This is the personal blog of Ian Ker, who was Councillor for the South Ward of the Town of Vincent from 1995 to 2009. I have been a resident of this area since 1985. This blog was originally conceived as a way of letting residents of Vincent know what I have been doing and sharing thoughts on important issues. I can now use it to sound off about things that concern me.

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Friday, August 8, 2008

Circuses without Bread: 888 must not overshadow 8888

Today is the grand opening of the Olympic Games in Beijing.

Much has been made of China's human poor rights record in relation to the Olympic ideals. Comparisons have even been drawn to the Berlin Olympics of 1936, although most of these are flawed as Berlin was awarded the Games before Adolf Hitler infamously came to power.

The Chinese apparently believe that 8/8/8 is an auspicious date. Perhaps it is.

But for the Burmese people a previous date of eights, 8/8/88, was anything but auspicious. To millions of Burmese, the day will only bring agonizing memories of a defeated uprising for democracy. An estimated 3,000 fell to the bullets of a brutally repressive military regime, as the Burmese people rose in revolt on August 8, 1988, remembered since then as 8.8.88 or simply as 8888. A large number of protesters fled the country, to survive as refugee populations in neighboring countries ranging from Thailand to India. On the 20th anniversary of the uprising, the Beijing pageantry will be blurred for many, many families as they tearfully recall the time they were torn asunder.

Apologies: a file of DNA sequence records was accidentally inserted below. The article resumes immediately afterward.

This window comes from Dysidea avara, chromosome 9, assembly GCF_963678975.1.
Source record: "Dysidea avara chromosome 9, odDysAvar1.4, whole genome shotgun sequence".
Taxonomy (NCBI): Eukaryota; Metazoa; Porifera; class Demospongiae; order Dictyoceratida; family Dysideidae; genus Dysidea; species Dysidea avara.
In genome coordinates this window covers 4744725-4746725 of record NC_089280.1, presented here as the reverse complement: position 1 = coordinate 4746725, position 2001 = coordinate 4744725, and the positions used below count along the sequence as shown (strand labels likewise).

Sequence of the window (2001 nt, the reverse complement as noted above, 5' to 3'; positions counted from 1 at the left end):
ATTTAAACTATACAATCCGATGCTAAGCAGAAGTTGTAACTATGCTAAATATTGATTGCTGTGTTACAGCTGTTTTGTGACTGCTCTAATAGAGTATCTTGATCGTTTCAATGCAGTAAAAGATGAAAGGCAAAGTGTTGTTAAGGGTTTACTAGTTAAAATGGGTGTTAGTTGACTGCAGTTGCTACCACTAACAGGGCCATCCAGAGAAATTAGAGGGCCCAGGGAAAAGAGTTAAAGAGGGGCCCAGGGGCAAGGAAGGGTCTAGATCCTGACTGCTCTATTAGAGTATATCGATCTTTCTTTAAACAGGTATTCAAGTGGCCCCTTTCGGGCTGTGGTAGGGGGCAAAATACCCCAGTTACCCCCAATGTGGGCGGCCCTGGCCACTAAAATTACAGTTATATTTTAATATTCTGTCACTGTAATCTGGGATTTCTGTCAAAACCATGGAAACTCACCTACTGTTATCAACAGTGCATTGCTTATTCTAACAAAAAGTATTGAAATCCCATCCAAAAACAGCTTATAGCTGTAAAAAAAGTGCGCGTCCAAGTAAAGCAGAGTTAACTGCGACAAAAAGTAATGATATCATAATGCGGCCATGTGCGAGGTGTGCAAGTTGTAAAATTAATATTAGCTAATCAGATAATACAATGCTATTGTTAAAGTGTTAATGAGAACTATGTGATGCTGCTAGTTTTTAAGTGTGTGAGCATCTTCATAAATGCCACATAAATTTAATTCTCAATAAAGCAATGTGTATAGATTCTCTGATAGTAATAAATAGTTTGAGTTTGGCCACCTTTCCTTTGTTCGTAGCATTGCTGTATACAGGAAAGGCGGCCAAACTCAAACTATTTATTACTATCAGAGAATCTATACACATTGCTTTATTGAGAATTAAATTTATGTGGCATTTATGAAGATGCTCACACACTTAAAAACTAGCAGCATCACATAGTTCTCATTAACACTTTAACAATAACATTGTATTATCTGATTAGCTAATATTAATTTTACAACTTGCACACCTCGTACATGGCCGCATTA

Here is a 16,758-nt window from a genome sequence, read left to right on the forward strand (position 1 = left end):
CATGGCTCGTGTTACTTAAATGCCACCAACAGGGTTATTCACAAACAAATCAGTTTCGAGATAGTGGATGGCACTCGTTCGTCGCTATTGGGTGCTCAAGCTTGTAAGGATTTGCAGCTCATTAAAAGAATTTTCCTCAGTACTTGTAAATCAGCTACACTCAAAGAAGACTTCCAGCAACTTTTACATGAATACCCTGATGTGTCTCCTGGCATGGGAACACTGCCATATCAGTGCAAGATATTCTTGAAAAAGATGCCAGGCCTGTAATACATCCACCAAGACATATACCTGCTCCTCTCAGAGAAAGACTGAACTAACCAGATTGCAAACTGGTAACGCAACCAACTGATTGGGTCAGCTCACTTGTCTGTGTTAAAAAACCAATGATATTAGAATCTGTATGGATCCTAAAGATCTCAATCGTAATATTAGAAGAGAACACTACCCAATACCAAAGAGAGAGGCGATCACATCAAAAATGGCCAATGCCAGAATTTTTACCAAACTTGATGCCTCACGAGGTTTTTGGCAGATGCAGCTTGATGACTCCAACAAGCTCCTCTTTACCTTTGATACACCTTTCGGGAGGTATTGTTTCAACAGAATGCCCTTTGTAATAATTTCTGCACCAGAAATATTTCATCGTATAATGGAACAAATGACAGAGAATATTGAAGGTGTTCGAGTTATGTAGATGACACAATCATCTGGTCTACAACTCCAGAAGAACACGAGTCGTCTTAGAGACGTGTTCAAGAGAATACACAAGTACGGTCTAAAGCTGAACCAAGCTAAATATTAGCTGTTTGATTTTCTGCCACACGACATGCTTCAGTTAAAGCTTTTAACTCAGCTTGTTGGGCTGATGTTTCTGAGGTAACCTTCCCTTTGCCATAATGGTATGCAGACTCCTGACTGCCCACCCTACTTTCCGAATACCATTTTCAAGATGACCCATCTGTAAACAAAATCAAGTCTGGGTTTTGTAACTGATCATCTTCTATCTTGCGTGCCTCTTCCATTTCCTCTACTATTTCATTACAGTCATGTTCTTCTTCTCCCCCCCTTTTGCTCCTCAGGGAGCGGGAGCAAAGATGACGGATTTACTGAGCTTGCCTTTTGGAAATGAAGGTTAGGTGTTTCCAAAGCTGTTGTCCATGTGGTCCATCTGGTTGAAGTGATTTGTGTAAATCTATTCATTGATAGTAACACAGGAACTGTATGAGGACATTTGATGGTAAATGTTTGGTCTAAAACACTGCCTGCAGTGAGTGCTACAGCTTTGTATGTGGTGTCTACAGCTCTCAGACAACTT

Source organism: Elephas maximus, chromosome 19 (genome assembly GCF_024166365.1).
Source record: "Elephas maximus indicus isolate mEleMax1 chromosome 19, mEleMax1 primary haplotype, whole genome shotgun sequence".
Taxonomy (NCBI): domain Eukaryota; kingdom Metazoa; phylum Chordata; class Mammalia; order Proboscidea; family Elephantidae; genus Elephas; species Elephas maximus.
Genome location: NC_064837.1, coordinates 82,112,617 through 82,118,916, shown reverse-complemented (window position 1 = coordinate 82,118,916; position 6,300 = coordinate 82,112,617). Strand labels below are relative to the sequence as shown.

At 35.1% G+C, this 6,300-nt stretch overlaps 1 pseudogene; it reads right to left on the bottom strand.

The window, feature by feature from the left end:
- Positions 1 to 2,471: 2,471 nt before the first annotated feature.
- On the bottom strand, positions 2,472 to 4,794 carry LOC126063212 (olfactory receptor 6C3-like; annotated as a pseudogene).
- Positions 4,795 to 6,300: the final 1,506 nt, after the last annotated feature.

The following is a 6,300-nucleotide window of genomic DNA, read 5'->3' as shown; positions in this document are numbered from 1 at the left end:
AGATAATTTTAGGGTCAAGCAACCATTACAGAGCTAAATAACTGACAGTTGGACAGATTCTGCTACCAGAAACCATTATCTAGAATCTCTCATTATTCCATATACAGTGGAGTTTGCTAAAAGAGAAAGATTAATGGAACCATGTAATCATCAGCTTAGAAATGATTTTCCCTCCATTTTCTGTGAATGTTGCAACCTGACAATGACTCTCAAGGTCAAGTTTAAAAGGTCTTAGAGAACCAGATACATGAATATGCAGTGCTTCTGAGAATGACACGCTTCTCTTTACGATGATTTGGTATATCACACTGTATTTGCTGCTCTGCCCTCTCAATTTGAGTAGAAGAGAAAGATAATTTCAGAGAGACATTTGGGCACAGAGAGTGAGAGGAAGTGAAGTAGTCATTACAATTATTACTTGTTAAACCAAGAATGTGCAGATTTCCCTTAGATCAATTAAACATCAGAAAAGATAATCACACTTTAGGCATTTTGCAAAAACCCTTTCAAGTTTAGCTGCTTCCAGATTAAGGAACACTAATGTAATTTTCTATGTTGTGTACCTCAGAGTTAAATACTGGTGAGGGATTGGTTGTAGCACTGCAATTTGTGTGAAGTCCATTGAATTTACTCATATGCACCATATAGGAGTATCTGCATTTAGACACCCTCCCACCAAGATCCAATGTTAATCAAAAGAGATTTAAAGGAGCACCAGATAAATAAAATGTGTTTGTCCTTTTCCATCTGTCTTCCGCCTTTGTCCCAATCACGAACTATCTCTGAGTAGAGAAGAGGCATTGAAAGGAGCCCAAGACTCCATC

The 20th anniversary of 8888 promises only a tough and lengthy struggle for the people of Burma, one in which they cannot hope for real assistance from the world's best-advertised democracies. Whether the very small number of Burmese athletes win medals in Beijing or not, the pro-democracy movement can only look forward to the loneliness of the long-distance runner.

[Thanks to J. Sri Raman for the above information:]

The spectacle and hype of the Games opening is akin to circuses without the bread for many in the world, not least those who are denied simple human rights and the right to determine their own futures.